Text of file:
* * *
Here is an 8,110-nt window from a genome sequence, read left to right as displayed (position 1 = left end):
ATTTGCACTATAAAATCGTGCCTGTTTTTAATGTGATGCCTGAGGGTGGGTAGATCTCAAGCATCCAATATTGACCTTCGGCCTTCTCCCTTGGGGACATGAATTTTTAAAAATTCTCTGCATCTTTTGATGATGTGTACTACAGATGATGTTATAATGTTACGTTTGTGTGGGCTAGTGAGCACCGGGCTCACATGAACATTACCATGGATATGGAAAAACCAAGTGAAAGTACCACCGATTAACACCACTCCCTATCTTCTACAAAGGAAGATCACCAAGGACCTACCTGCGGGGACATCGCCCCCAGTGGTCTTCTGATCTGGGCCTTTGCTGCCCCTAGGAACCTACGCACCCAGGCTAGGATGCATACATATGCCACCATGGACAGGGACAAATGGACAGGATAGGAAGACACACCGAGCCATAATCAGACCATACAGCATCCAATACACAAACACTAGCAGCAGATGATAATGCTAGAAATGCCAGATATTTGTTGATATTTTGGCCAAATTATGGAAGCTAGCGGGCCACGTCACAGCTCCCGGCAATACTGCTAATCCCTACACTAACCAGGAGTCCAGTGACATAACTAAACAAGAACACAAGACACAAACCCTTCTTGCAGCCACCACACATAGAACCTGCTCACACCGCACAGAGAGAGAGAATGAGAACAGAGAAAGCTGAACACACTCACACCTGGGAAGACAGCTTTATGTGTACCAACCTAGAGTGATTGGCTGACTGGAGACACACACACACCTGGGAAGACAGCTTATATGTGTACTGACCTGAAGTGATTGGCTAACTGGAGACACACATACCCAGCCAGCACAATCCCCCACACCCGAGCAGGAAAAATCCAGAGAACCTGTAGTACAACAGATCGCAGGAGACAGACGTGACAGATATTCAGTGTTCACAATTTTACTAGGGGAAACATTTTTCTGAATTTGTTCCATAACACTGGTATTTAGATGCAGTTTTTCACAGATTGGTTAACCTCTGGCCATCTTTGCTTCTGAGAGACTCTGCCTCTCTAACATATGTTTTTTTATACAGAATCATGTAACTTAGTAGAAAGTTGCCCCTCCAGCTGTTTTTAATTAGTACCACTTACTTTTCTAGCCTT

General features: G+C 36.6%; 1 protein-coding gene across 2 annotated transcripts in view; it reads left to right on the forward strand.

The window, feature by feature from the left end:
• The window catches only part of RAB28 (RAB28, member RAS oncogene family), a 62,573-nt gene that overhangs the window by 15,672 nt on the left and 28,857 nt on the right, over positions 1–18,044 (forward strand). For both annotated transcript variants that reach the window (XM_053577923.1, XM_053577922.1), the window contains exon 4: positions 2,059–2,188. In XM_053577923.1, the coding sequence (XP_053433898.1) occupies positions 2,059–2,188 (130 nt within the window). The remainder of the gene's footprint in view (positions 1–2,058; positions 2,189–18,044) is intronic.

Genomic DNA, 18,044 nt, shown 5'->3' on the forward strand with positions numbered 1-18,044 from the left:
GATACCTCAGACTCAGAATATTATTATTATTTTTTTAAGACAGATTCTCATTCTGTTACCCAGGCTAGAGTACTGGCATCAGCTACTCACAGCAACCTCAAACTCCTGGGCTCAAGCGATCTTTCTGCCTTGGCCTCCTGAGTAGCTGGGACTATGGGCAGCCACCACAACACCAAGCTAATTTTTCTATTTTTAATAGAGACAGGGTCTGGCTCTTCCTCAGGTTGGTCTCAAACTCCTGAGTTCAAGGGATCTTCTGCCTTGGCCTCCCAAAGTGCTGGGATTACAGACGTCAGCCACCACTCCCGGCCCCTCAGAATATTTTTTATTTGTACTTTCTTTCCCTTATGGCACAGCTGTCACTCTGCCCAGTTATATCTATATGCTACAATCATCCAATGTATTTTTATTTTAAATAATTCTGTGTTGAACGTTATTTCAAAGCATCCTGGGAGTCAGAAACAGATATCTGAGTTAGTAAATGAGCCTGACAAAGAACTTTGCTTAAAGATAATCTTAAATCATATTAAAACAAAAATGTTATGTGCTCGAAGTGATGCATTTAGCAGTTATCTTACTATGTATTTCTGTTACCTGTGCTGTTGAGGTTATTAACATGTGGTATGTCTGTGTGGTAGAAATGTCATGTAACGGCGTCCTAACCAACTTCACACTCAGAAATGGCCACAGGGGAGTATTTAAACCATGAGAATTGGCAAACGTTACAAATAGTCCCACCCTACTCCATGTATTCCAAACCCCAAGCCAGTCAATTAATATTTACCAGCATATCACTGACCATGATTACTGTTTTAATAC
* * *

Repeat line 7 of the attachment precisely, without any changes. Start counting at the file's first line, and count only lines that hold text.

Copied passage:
GATACCTCAGACTCAGAATATTATTATTATTTTTTTAAGACAGATTCTCATTCTGTTACCCAGGCTAGAGTACTGGCATCAGCTACTCACAGCAACCTCAAACTCCTGGGCTCAAGCGATCTTTCTGCCTTGGCCTCCTGAGTAGCTGGGACTATGGGCAGCCACCACAACACCAAGCTAATTTTTCTATTTTTAATAGAGACAGGGTCTGGCTCTTCCTCAGGTTGGTCTCAAACTCCTGAGTTCAAGGGATCTTCTGCCTTGGCCTCCCAAAGTGCTGGGATTACAGACGTCAGCCACCACTCCCGGCCCCTCAGAATATTTTTTATTTGTACTTTCTTTCCCTTATGGCACAGCTGTCACTCTGCCCAGTTATATCTATATGCTACAATCATCCAATGTATTTTTATTTTAAATAATTCTGTGTTGAACGTTATTTCAAAGCATCCTGGGAGTCAGAAACAGATATCTGAGTTAGTAAATGAGCCTGACAAAGAACTTTGCTTAAAGATAATCTTAAATCATATTAAAACAAAAATGTTATGTGCTCGAAGTGATGCATTTAGCAGTTATCTTACTATGTATTTCTGTTACCTGTGCTGTTGAGGTTATTAACATGTGGTATGTCTGTGTGGTAGAAATGTCATGTAACGGCGTCCTAACCAACTTCACACTCAGAAATGGCCACAGGGGAGTATTTAAACCATGAGAATTGGCAAACGTTACAAATAGTCCCACCCTACTCCATGTATTCCAAACCCCAAGCCAGTCAATTAATATTTACCAGCATATCACTGACCATGATTACTGTTTTAATAC